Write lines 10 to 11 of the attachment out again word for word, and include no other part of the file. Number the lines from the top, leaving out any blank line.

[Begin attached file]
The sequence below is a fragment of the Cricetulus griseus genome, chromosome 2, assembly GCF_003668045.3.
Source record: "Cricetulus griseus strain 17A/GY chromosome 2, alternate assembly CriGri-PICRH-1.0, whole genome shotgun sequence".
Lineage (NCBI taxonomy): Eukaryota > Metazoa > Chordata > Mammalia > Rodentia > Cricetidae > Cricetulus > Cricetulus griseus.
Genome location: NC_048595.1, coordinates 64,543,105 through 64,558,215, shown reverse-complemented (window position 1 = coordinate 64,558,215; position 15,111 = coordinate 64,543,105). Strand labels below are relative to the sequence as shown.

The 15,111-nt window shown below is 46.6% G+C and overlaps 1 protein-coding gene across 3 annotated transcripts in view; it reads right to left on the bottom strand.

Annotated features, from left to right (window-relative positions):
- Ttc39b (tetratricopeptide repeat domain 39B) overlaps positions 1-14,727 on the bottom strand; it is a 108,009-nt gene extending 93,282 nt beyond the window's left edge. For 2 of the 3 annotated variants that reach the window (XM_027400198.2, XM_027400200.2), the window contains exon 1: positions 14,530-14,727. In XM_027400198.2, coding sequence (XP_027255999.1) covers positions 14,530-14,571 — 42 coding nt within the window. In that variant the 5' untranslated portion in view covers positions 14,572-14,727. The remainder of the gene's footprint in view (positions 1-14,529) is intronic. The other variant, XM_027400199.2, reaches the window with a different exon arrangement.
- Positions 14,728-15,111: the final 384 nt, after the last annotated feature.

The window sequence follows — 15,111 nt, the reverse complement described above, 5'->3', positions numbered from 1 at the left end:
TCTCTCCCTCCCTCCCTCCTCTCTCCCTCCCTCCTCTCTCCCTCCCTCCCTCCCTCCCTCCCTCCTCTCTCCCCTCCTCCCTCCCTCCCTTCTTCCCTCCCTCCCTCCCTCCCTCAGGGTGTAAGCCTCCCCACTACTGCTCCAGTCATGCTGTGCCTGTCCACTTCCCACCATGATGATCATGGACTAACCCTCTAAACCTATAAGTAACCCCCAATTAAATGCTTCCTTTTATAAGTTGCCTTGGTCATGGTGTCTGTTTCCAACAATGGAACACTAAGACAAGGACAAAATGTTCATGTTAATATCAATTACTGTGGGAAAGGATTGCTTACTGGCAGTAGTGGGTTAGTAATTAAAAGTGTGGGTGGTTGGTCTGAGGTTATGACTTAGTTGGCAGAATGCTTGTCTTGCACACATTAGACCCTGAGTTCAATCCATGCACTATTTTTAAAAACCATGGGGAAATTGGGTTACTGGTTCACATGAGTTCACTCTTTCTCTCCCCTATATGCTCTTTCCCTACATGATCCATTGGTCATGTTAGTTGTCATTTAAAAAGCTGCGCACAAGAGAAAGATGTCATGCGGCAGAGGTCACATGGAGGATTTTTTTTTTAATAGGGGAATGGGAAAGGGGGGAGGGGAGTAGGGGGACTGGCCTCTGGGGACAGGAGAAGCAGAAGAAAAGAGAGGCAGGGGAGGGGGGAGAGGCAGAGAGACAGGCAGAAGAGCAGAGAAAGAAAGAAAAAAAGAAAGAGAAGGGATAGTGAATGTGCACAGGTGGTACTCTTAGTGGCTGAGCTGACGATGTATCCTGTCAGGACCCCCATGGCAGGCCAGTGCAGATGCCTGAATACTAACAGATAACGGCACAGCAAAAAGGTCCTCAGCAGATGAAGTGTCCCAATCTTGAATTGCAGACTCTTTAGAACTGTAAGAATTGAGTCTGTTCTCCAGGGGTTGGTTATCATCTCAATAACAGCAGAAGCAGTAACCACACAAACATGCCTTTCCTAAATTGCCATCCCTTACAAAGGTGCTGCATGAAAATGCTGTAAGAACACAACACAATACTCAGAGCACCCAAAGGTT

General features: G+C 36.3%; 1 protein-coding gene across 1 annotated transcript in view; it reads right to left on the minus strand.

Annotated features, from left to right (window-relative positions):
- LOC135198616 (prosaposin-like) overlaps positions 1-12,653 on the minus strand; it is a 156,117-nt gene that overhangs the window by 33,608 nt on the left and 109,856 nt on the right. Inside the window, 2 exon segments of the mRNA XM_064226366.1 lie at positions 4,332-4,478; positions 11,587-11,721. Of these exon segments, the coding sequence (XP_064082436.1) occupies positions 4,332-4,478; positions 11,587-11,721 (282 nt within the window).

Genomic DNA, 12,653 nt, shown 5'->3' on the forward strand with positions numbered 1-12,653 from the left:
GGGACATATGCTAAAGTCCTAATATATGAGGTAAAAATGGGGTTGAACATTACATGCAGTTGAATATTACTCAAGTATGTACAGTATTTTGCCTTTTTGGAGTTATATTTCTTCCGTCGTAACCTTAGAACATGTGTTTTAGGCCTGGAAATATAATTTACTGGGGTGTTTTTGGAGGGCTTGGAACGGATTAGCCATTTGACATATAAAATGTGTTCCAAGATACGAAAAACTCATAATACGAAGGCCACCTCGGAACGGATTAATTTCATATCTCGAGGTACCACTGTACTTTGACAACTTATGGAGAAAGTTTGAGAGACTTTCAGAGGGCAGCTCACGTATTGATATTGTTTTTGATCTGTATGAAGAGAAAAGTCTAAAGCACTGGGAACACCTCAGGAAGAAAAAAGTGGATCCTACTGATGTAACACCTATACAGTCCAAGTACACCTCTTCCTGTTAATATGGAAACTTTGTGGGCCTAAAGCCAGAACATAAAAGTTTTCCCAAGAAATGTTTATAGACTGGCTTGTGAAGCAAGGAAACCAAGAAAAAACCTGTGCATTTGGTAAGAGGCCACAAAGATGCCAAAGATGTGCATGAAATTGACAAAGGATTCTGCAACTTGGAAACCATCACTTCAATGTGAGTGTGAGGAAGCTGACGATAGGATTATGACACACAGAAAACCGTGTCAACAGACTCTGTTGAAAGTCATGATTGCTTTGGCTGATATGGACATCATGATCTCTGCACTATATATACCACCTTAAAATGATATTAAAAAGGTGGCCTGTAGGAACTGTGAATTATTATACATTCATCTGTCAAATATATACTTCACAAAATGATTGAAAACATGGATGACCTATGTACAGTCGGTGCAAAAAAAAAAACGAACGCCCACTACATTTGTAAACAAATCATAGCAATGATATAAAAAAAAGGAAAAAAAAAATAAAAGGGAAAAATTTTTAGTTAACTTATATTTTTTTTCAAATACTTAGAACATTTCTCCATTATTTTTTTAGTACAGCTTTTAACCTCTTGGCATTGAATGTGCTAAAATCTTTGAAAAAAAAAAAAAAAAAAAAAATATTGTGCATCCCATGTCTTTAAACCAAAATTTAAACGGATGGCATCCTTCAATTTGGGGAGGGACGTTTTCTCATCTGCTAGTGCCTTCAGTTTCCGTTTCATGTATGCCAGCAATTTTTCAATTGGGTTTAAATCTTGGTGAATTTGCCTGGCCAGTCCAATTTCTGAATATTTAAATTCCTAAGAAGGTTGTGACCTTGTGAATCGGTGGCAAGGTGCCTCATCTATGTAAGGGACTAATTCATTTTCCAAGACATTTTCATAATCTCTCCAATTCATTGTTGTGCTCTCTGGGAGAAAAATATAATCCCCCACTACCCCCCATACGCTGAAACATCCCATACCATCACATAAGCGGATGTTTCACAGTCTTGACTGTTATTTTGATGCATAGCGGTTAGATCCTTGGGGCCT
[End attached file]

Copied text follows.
TCTCTCCCTCCCTCCCTCCTCTCTCCCTCCCTCCTCTCTCCCTCCCTCCCTCCCTCCCTCCCTCCTCTCTCCCCTCCTCCCTCCCTCCCTTCTTCCCTCCCTCCCTCCCTCCCTCAGGGTGTAAGCCTCCCCACTACTGCTCCAGTCATGCTGTGCCTGTCCACTTCCCACCATGATGATCATGGACTAACCCTCTAAACCTATAAGTAACCCCCAATTAAATGCTTCCTTTTATAAGTTGCCTTGGTCATGGTGTCTGTTTCCAACAATGGAACACTAAGACAAGGACAAAATGTTCATGTTAATATCAATTACTGTGGGAAAGGATTGCTTACTGGCAGTAGTGGGTTAGTAATTAAAAGTGTGGGTGGTTGGTCTGAGGTTATGACTTAGTTGGCAGAATGCTTGTCTTGCACACATTAGACCCTGAGTTCAATCCATGCACTATTTTTAAAAACCATGGGGAAATTGGGTTACTGGTTCACATGAGTTCACTCTTTCTCTCCCCTATATGCTCTTTCCCTACATGATCCATTGGTCATGTTAGTTGTCATTTAAAAAGCTGCGCACAAGAGAAAGATGTCATGCGGCAGAGGTCACATGGAGGATTTTTTTTTTAATAGGGGAATGGGAAAGGGGGGAGGGGAGTAGGGGGACTGGCCTCTGGGGACAGGAGAAGCAGAAGAAAAGAGAGGCAGGGGAGGGGGGAGAGGCAGAGAGACAGGCAGAAGAGCAGAGAAAGAAAGAAAAAAAGAAAGAGAAGGGATAGTGAATGTGCACAGGTGGTACTCTTAGTGGCTGAGCTGACGATGTATCCTGTCAGGACCCCCATGGCAGGCCAGTGCAGATGCCTGAATACTAACAGATAACGGCACAGCAAAAAGGTCCTCAGCAGATGAAGTGTCCCAATCTTGAATTGCAGACTCTTTAGAACTGTAAGAATTGAGTCTGTTCTCCAGGGGTTGGTTATCATCTCAATAACAGCAGAAGCAGTAACCACACAAACATGCCTTTCCTAAATTGCCATCCCTTACAAAGGTGCTGCATGAAAATGCTGTAAGAACACAACACAATACTCAGAGCACCCAAAGGTT

General features: G+C 36.3%; 1 protein-coding gene across 1 annotated transcript in view; it reads right to left on the minus strand.